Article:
“There was nothing available for individuals to test themselves before deciding to drive,” Nothacker, explained. With some amazingly talented people, he launched BACtrack, marketing personal breathalyzers, and today the San Francisco-based company has the largest share of the North American market.

“It is so important to understand that our purpose is not to help drivers avoid a DUI, rather, it is to know when they should not be driving. In reality, the two go hand in hand, and the only safe way to drive is when you have zero alcohol in your system. Study after study shows that people have great difficulty in knowing their BAC — it is not something that you can accurately feel. That’s why owning your own breathalyzer can truly be seen as a lifesaver — not to mention the cost of a DUI.”

Law Enforcement Must Prove Calibration

How important is calibration? Woe to the Deputy D.A. prosecuting a DUI who can’t show that the officer’s unit had been properly calibrated. I’ve seen far too many otherwise good arrests be tossed out of court for that reason.

“The devices used by the law enforcement and consumer versions should be thought of as precision laboratory instruments and require periodic, calibration pursuant to the manufacturer’s recommendation, to assure accuracy. This could be yearly or more often, and I just cannot overemphasize how important this is if you use the device frequently,” Nothacker observes.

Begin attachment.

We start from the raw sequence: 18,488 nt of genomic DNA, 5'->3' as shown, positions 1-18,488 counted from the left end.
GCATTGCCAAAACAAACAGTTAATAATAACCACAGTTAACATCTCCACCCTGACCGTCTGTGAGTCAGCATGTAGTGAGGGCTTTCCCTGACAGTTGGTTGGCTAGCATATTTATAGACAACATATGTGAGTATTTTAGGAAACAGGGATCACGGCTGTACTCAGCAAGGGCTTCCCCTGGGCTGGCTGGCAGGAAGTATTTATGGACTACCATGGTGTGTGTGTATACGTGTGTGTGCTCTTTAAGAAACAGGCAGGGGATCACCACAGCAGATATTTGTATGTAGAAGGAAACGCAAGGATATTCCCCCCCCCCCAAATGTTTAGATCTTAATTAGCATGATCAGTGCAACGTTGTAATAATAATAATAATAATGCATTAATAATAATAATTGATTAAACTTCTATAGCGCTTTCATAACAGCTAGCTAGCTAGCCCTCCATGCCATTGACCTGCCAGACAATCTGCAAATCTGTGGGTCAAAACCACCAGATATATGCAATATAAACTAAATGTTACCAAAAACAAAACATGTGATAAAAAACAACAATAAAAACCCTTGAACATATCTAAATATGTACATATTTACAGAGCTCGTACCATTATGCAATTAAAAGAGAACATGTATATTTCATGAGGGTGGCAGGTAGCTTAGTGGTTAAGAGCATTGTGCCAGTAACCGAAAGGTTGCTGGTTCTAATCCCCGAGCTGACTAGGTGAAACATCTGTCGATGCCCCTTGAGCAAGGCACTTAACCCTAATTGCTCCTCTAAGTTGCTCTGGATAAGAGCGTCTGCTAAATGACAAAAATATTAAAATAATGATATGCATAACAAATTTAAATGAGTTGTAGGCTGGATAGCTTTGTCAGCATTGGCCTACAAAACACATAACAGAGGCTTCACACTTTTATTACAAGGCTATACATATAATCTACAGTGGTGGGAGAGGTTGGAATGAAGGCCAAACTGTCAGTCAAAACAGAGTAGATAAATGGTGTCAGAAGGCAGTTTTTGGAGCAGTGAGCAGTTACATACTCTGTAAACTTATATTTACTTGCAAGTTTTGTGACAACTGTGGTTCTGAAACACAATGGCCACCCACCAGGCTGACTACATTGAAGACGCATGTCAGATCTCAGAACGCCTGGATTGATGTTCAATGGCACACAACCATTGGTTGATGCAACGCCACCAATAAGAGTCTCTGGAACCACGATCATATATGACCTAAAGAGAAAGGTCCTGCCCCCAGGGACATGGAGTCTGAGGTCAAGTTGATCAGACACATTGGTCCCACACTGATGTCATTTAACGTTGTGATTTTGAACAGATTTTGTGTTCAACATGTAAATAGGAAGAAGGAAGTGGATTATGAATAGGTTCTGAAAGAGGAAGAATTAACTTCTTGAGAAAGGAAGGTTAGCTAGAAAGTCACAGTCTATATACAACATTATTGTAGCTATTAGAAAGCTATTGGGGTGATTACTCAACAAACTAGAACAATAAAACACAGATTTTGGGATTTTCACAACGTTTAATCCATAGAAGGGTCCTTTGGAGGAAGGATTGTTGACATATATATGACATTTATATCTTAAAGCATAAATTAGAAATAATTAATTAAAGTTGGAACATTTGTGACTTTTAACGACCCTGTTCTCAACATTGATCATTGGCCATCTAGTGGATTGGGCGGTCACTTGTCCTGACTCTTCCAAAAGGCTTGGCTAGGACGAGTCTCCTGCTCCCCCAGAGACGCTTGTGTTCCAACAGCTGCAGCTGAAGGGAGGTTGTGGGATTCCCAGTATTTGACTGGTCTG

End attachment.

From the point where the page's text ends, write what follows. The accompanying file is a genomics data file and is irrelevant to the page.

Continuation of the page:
“Is there any way for an owner to know if their device needs to be sent in for calibration?” I asked.

“If you are getting odd results — strange numbers — that’s a pretty good indication that the device is out of calibration. As the cost to have a unit calibrated is very low, having this service performed on a yearly basis just makes good sense,” he concluded.

* Note: While it’s admirable that Neal requires employees to test their blood alcohol level, lawyers generally advise using great caution when serving alcohol at company functions. Even if there is a policy of one or two drinks only, these things are almost impossible to monitor.The risk of an employee coming to the event who had already consumed a considerable amount of alcohol is an invitation for trouble. It is easy to visualize an auto accident after leaving or sexual harassment at the event. It is a no-win situation for the employer, as a lawsuit would almost certainly follow.


This article was written by and presents the views of our contributing adviser, not the Kiplinger editorial staff. You can check adviser records with the SEC or with FINRA.

H. Dennis Beaver, Esq.
Attorney at Law, Author of "You and the Law"

After attending Loyola University School of Law, H. Dennis Beaver joined California's Kern County District Attorney's Office, where he established a Consumer Fraud section. He is in the general practice of law and writes a syndicated newspaper column, "You and the Law." Through his column he offers readers in need of down-to-earth advice his help free of charge. "I know it sounds corny, but I just love to be able to use my education and experience to help, simply to help. When a reader contacts me, it is a gift."